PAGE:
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Security Model for Healthcare Application In Cloud Computing

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Personal Health Records (PHRs) is based on cloud virtual machine in web oriented application in which the lifelong health data of patients, who should be able to show them conveniently and securely to selected disables in an institution. The MyPHRMachines, a cloud-based PHR system taking a radically new architectural solution to health record portability. In MyPHR Machines, health-related data and the application software to view and analyze it are separately deployed in the PHR system. After uploading their medical data to MyPHRMachines, patients can access them again from remote virtual machines that contain the right software to visualize and analyze them without any need for conversion. Patients can share their remote virtual machine session with selected caregivers, my aim at providing patients (and their trusted caregivers) remote desktop or tablet computer access to all their PHR data, and support this access by the software that matches the data format. Since do not tackle semantic data integration in the paper, one can more specifically label this as health record mobility and portability. The person will need only a Web browser to access the pre-loaded fragments of their lifelong PHR.
Index Terms: Cloud computing, electronic health record, personal health record, electronic medical record, radiology, personalized medicine.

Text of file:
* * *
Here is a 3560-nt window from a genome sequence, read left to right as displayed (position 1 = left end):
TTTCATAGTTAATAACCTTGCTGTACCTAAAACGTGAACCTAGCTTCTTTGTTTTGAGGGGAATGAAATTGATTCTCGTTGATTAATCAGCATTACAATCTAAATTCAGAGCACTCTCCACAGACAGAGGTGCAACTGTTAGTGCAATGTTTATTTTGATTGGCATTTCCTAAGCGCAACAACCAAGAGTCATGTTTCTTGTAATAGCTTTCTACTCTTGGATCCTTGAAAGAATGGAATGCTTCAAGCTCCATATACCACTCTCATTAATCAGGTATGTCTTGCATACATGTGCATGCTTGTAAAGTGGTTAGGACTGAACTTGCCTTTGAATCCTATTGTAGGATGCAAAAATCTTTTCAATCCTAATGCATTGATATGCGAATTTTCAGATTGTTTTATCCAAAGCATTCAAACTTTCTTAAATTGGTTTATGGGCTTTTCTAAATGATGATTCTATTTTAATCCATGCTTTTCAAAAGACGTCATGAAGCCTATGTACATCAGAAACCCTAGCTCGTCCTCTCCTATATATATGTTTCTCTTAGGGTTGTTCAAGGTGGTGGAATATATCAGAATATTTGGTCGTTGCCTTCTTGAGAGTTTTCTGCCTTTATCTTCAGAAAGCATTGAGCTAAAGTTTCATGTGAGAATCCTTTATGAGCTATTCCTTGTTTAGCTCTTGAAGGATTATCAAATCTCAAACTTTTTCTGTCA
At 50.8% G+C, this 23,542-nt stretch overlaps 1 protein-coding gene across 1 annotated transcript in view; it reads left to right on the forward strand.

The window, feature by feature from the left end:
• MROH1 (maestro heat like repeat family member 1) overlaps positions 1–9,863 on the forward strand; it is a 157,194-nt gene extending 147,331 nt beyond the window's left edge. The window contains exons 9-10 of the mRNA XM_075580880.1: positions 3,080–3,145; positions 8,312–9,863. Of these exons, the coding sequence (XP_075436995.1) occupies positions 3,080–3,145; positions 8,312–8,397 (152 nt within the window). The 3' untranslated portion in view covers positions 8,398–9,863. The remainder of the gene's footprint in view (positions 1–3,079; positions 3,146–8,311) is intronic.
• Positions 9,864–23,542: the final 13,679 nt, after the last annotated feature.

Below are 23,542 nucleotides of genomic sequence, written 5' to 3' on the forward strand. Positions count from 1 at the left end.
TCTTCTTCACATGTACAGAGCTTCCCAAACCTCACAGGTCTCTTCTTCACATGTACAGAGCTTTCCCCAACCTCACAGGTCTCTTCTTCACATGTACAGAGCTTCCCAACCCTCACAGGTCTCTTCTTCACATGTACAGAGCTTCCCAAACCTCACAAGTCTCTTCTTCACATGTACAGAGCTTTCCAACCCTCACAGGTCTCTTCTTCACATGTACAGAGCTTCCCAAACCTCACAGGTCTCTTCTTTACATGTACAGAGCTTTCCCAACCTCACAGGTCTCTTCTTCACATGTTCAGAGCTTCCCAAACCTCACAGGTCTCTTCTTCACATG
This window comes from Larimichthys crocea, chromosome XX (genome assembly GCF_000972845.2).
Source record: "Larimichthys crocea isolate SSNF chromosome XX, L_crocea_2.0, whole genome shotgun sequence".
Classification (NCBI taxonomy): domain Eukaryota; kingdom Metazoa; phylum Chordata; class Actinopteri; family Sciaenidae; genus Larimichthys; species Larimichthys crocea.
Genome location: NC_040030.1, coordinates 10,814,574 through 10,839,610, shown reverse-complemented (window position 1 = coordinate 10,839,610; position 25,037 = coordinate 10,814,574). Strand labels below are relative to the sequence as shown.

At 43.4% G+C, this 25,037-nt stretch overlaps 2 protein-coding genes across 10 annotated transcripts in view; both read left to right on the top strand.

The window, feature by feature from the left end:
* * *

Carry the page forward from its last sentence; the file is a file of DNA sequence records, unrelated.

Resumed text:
IN a recent review paper, Kaelber et al. define a personal health record (PHR) as “a set of computer-based tools that allow people to access and coordinate their lifelong health information and make appropriate parts of it available to those who need it”. PHRs should be portable, i.e., remain with the patient, contain lifelong information, and should not be restricted by file formats or other local issues. In other words, they are electronic health records (EHRs) that are owned by patients. These are usually opposed to hospitals’ electronic medical records (EMRs), which only contain medical data generated within one specific care institution. Attribute based encryption; the on demand user revocation is a challenging problem. So the cipher text policy –attribute based encryption and key- policy based attribute based encryption are also applied for the security of the personal health record. Sustainability in this context refers to the financial and political aspects of the health care and software industries. Point (1) focuses on raw PHR data since care institutions may not be able or willing to provide their EHR data in “one” standardized PHR format. Tang et al. mention in their PHR adoption barrier analysis that “(US) Government can play a number of important roles in increasing PHR use. At the infrastructure level, the federal government could catalyze development and adoption of data and interchange standards for key PHR content areas.” [3]. Such standards are useful and slowly emerging, but we argue that regardless of such evolution, patients should already be empowered with the ability to manage their own (potentially raw) data. With point (2) we aim at the so-called functional interoperability (i.e., “the ability of two or more systems to exchange information so that it is human readable by the receiver” [4]). Concretely, we aim at providing patients (and their trusted caregivers) remote desktop or tablet computer access to all their PHR data, and support this access by the software that matches the data format. Since we do not tackle semantic data integration in this paper, one can more specifically label this as health record mobility and portability. Cloud computing offers unique opportunities for supporting long-term record preservation [5]. In this paper, we present MyPHRMachines, a cloud-based PHR system that answers our research question. One of the agreed key requirements for share-ability of the EHR is to break the nexus between the EHR and the EHR system [4]. The MyPHRMachines architecture clearly separates PHR data from the software to work with these data. This paper demonstrates how this creates novel opportunities for the market of PHR software services without compromising patient privacy. Commercial PHR systems positioning themselves within the cloud computing paradigm are emerging. For example, SeeMyRadiology [6] enables patients to upload their medical images and then selectively share these with caregivers. Unfortunately, such so-called software-as-a-service (SaaS) systems are typically (1) specialized for one medical function and (2) specifically programmed for web browsers. The SeeMyRadiology example indeed consists of a DICOM viewer that has been programmed in HTML 5 and related technologies. MyPHRMachines is an academic prototype that is more generally applicable since it exposes to its users the so-called infrastructure-asa-service (IaaS) tier of cloud architectures [7]. In a nutshell, the system provides infrastructure to (1) store and share (subsets of) patient data and (2) deploy and use specialized software in remote virtual machines (VMs). A hypervisor or virtual machine monitor is a piece of computer software, firmware or hardware that creates and runs virtual machines. A computer on which a hypervisor is running one or more virtual machines is defined as a host machine. Each machine is called a guest machine. The hypervisor presents the guest operating systems with a virtual operating platform and manages the execution of the guest operating systems.


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